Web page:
A DARK shadow hangs mournfully over this novel. Bernie Gunther, one-time Berlin cop, one-time intimate of Nazi leaders, walks through the valley of death for the 13th time in a series of novels that have charted his life as private eye, public policeman, prisoner of war, concierge and now mortuary attendant.

That last post was surely a mischievous fancy from Kerr, a darkly comic Scot, who died shortly before publication of the novel. ‘There’s nothing like a mortuary to remind you of the frailty of human flesh,’ observes Gunther.

It is difficult to avoid the conclusion that Kerr, who died aged 62 from cancer, was writing these words with a deeply personal sentiment. Bernie, after all, quickly leaves his doleful employment to take up the more salubrious role of an insurance investigator.

It is as if Bernie and Kerr have nodded to death in an intimate setting then sought to know it better through a novel that does not shy away from major themes. Bernie has a history that includes more than a passing acquaintance with mass murder and genuine evil. The Gunter novels, based on solid research, know where the victims are buried. They also attempt, successfully and movingly, to hold the survivors to account.

There is thus much discussion of morality, mortality, philosophy, atonement and redemption. In Greeks Bearing Gifts, these themes are woven into a detective story that moves from the plot of Double Indemnity to that of sunken treasure.

These well-used plot lines are not Kerr succumbing to any laziness but a subtle method of leading the reader to what is important. Who cares if a greedy couple want to defraud an insurance company? Who cares how much gold is lying in the waters off the coast of Greece?

Kerr supplies a neat and chilling resolution to these storylines but it is Bernie and the world he inhabits that provide the profundity. There are two layers. The first is Kerr’s attempt to look at the past and its effect on the future. Thus the formation of the European Economic Community is a major political theme of the book, supporting the cliché that while Germany lost the war it won the peace.

Similarly, the outrageously lenient treatment of war criminals is highlighted regularly and strongly. The realpolitik of Germany and the Allies was to maintain a viable economy and a non-communist political system. They succeeded in both aims with justice the only victim.

The second layer is personified by Bernie Gunther. The novels flick back and forth over time and this one is set in 1957 more than 20 years from the first, March Violets. The locations have switched over the years from Berlin to Russia to Dachau and now to Munich and Greece. But Bernie remains a constant.

There is a temptation, rarely resisted by some critics, to rate the Gunther novels on the strength of their plots. But the fascination, even importance of this series is the effect of evil on one man. Bernie is regularly described as the Good German, that is, one who was not complicit in the enormities of the Second World War. This is false. The truth is much more interesting.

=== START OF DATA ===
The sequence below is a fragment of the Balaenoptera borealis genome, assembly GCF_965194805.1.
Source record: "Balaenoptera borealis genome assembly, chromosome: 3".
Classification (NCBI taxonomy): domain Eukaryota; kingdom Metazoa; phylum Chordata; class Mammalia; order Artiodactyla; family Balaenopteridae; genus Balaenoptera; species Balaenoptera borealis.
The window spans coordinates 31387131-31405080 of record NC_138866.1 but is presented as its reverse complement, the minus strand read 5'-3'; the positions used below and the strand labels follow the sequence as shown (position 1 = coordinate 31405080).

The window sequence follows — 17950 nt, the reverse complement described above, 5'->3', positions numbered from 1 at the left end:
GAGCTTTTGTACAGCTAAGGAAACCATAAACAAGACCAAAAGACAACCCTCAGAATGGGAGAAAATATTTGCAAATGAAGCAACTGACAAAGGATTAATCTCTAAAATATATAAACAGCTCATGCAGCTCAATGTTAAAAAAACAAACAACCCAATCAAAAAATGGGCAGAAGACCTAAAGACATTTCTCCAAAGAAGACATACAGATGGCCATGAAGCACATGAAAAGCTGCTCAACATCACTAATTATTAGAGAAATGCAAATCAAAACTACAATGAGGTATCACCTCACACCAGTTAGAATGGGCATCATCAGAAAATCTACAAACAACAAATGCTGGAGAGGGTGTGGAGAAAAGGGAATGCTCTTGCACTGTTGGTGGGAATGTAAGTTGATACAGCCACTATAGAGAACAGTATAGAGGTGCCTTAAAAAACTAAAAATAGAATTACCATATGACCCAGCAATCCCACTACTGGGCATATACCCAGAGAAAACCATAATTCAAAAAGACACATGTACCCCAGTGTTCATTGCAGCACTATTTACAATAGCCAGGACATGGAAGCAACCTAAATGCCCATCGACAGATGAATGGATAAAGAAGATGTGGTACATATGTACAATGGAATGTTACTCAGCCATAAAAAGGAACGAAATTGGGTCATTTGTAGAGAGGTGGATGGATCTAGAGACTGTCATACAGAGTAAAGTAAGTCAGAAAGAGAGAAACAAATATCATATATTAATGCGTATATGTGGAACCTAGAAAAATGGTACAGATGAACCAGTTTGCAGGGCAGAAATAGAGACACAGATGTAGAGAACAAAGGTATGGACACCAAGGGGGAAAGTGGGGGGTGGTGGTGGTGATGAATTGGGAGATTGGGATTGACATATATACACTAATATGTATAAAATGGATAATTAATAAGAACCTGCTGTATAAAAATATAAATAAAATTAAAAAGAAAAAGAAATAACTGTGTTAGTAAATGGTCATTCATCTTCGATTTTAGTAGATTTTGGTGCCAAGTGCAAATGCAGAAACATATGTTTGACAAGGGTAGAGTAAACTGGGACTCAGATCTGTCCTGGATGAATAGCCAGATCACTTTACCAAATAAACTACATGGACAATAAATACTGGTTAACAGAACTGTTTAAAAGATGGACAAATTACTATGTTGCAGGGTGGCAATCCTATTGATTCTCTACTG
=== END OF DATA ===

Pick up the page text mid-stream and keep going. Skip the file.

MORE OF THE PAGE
Bernie Gunther is misogynist, often callous and a regular killer. He is, perhaps above all, a survivor but one who knows that this is not always for the best. He has seen the worst and it colours his outlook.

He remarks at one point of an adversary in Greeks Bearing Gifts: ‘If he was a character in a book you wouldn’t believe him possible.’ Yet Bernie, despite the improbable range of his activities, remains deeply authentic.

His cynicism is forgivable, his repressed anger understandable. His guilt, too, is natural. Bernie Gunther, or whatever alias he adopts to obstruct pursuers from his past, has committed grave sins. He retains just a ‘smidgeon’ of belief in God and he has direct knowledge of the power of conscience. He is starkly honest about his role in the greatest crimes of humanity, accepting that this sincerity does not exonerate him.

Yet he continues to exist, strives to do something of good. His persistence, the goodness of his intentions make him human in a world populated by monsters. Bernie, after all was close enough to the SS to have been marked physically by blood group tattoo, mandatory for members, and scarred psychically by what he has seen and, crucially, what he did and what he failed to do.

Greeks Bearing Gifts sees him stumbling into late middle-age, unable to maintain a relationship with a beautiful woman, unable to sustain a friendship from the past or nurture an acquaintance in the present.

Bernie Gunther is a man alone but one who articulates concerns that resonate beyond his times. His greatest trait may be his power to endure. He is a softly spoken, shambling testifier to the human power of resilience. He is also bitterly, darkly funny. It is, after all, the only response to death.

It is a characteristic that is shared by his creator. Kerr has died but Bernie Gunther lives on. The author was correcting the proof copies of a 14th Gunther novel when he succumbed to his illness. It will be published next year. In a series of unrelenting intrigue, the last word will come from beyond the grave.

Greeks Bearing Gifts by Philip Kerr is published by Quercus £18.99